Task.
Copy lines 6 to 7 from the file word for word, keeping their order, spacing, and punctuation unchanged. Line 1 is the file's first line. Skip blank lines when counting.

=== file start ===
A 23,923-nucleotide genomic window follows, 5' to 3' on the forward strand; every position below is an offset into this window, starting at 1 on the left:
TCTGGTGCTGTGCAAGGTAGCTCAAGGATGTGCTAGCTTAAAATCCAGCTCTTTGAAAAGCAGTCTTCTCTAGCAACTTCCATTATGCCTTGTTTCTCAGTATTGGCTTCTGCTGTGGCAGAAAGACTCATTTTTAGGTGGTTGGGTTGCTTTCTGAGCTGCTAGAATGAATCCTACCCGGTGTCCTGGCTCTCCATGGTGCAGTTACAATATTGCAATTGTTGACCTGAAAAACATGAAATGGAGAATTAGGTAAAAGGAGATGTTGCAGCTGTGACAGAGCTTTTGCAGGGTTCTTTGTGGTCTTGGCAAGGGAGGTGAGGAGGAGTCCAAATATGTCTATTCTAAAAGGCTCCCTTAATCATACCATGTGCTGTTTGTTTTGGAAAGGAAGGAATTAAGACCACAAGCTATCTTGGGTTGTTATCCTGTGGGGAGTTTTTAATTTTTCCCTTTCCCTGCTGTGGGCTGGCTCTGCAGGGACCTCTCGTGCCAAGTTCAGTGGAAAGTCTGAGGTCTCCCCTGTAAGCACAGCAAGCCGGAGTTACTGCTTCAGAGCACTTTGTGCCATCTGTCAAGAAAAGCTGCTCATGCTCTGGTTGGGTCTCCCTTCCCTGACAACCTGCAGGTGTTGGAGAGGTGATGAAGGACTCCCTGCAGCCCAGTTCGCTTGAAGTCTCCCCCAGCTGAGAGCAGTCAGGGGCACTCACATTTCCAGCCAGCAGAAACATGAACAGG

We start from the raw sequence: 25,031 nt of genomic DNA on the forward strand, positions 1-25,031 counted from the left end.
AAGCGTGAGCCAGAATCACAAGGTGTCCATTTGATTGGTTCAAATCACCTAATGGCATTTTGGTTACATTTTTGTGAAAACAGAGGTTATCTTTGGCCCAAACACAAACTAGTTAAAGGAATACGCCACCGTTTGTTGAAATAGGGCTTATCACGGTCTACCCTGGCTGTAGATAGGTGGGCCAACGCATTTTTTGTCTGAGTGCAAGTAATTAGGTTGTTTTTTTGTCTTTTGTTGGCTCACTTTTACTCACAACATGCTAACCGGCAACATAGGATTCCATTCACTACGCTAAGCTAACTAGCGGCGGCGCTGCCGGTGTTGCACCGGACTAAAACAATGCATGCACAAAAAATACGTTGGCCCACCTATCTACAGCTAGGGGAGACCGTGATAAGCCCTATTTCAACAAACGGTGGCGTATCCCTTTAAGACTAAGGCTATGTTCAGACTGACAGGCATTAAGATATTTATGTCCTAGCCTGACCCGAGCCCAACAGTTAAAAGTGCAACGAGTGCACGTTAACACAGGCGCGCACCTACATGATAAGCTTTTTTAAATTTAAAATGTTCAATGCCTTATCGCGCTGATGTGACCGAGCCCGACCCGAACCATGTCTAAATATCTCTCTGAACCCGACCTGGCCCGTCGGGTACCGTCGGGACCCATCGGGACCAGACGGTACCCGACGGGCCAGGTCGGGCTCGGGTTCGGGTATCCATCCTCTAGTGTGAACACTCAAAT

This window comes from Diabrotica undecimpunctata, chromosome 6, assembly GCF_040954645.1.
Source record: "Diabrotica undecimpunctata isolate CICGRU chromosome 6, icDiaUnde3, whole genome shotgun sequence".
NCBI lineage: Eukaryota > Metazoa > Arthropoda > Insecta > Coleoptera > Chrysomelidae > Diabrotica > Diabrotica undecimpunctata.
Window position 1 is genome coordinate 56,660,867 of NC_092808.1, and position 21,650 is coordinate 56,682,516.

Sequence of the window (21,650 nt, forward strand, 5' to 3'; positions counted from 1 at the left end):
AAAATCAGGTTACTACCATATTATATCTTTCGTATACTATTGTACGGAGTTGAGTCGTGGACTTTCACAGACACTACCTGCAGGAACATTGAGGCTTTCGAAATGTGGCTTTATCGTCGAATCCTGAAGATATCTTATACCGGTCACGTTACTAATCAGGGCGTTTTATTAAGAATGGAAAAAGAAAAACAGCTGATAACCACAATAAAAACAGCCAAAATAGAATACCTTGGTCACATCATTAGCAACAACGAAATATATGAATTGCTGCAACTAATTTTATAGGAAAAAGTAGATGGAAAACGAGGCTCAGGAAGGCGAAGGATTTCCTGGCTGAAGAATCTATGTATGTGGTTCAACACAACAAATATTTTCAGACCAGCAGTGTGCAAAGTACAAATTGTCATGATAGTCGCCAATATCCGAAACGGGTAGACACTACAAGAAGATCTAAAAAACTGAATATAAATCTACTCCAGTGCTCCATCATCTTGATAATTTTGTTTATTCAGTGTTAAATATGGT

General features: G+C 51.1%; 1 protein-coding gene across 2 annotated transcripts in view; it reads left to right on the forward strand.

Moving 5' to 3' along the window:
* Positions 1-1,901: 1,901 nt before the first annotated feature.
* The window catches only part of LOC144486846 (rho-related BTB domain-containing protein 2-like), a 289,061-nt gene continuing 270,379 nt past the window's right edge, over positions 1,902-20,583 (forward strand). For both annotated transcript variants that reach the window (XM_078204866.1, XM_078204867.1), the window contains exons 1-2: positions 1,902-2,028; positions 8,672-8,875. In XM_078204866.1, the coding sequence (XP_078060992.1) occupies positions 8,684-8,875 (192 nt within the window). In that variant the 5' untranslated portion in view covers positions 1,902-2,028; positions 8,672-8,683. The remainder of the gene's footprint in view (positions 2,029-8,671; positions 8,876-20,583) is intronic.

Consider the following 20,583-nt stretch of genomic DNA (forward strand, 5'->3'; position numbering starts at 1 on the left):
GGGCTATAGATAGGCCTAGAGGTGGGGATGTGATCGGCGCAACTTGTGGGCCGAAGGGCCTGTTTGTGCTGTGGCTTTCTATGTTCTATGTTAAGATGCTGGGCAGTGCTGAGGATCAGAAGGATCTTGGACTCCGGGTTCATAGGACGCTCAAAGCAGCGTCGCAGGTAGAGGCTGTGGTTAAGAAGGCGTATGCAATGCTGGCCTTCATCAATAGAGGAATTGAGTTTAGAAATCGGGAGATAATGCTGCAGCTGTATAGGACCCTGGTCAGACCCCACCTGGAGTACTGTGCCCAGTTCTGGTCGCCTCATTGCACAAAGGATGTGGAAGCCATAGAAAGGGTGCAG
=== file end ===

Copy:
Source record: "Diabrotica undecimpunctata isolate CICGRU chromosome 6, icDiaUnde3, whole genome shotgun sequence".
NCBI lineage: Eukaryota > Metazoa > Arthropoda > Insecta > Coleoptera > Chrysomelidae > Diabrotica > Diabrotica undecimpunctata.